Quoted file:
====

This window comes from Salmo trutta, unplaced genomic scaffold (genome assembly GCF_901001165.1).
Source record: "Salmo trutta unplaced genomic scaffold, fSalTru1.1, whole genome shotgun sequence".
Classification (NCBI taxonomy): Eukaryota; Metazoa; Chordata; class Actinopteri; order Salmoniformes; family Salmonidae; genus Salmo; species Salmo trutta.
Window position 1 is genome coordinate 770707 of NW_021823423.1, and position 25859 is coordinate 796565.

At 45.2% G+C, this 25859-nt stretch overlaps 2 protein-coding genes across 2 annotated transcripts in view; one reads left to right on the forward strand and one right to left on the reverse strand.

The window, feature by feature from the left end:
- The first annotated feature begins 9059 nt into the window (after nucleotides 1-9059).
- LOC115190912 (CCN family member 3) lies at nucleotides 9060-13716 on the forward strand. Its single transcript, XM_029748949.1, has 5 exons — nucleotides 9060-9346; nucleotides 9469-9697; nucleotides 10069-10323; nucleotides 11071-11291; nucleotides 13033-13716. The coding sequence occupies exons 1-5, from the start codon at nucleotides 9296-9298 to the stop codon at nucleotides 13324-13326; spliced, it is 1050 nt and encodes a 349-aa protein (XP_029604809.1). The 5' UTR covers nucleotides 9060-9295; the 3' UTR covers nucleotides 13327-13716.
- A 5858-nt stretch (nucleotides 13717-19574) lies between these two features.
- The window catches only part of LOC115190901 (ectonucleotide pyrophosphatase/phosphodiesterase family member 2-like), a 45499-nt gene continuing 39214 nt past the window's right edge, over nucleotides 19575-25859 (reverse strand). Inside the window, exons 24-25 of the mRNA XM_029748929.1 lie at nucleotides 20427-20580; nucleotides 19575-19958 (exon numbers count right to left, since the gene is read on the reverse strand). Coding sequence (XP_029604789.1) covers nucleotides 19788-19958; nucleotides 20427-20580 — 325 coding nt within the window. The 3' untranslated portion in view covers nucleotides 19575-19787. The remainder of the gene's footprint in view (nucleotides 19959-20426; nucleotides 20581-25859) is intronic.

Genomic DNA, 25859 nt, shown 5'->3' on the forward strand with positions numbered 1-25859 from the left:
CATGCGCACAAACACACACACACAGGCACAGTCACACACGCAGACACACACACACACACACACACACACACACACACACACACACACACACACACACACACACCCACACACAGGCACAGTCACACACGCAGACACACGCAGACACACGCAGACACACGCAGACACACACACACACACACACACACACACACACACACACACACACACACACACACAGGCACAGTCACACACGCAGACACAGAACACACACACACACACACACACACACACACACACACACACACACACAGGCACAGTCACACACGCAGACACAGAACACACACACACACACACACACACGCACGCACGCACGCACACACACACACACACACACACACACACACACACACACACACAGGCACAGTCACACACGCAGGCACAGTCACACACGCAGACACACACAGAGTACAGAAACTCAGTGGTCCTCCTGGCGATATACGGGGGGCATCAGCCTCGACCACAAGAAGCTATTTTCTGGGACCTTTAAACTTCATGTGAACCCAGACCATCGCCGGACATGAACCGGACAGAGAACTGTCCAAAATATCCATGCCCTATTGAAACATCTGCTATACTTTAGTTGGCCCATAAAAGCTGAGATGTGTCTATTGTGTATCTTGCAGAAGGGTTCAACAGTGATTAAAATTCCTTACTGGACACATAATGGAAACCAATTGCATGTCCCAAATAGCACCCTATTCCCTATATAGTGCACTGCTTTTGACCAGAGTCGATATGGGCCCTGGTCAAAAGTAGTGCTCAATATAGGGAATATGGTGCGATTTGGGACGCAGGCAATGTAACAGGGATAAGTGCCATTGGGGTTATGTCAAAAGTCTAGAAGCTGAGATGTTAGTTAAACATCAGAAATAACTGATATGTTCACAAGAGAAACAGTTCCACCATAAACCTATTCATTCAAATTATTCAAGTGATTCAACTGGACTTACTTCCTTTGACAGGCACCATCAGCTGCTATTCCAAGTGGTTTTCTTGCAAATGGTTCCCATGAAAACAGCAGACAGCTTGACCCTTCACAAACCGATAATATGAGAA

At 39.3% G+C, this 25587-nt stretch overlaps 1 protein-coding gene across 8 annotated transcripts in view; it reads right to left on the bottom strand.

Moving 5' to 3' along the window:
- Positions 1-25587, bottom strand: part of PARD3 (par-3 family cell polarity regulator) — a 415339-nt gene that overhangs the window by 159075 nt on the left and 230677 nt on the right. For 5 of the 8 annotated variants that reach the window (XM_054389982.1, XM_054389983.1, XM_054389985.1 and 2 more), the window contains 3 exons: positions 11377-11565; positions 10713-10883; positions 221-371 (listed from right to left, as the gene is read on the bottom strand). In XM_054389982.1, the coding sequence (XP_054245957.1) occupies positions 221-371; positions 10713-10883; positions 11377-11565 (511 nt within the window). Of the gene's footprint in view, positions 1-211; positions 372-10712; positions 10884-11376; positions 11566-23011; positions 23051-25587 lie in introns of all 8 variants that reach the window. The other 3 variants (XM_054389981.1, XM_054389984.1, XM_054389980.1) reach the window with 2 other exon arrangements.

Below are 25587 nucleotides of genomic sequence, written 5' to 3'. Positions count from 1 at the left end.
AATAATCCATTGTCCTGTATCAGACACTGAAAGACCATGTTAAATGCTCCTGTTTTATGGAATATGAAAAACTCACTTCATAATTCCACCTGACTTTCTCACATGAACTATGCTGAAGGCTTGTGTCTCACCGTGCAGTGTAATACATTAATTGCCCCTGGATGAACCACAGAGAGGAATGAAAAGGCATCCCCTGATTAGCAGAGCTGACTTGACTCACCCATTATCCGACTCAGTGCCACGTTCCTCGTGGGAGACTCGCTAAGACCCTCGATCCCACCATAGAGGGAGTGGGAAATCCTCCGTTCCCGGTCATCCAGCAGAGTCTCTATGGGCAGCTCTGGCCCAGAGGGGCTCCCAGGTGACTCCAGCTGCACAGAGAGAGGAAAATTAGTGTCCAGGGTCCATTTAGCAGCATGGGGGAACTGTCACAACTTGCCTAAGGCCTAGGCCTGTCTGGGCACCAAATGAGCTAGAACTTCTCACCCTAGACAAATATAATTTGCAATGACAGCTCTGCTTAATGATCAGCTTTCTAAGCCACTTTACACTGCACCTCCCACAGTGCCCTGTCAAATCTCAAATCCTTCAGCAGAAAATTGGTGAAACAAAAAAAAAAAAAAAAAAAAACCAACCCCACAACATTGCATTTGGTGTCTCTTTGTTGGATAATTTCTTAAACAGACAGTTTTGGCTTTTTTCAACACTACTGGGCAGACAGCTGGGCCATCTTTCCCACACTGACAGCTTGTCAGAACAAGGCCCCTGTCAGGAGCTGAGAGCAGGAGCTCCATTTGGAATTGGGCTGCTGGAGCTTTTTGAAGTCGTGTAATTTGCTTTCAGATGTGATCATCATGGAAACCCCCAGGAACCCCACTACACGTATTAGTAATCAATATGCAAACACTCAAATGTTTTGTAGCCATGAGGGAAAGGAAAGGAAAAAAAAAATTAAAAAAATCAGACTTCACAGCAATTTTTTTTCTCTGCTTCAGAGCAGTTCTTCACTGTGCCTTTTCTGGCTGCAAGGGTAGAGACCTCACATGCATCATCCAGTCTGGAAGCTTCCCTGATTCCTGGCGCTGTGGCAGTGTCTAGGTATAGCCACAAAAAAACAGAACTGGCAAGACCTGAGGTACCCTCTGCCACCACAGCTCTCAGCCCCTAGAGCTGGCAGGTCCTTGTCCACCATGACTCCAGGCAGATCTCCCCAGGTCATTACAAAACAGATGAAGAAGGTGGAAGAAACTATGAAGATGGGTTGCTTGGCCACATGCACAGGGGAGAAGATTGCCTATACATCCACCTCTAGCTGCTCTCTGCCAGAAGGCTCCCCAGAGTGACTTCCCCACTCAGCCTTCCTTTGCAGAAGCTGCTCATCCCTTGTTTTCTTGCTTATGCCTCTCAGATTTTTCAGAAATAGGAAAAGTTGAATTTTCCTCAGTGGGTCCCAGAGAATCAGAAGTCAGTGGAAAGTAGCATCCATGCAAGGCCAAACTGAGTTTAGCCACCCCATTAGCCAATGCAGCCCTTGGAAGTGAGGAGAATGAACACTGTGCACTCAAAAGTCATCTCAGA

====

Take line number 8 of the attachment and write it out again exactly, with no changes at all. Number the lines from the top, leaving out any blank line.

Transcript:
- LOC115190912 (CCN family member 3) lies at nucleotides 9060-13716 on the forward strand. Its single transcript, XM_029748949.1, has 5 exons — nucleotides 9060-9346; nucleotides 9469-9697; nucleotides 10069-10323; nucleotides 11071-11291; nucleotides 13033-13716. The coding sequence occupies exons 1-5, from the start codon at nucleotides 9296-9298 to the stop codon at nucleotides 13324-13326; spliced, it is 1050 nt and encodes a 349-aa protein (XP_029604809.1). The 5' UTR covers nucleotides 9060-9295; the 3' UTR covers nucleotides 13327-13716.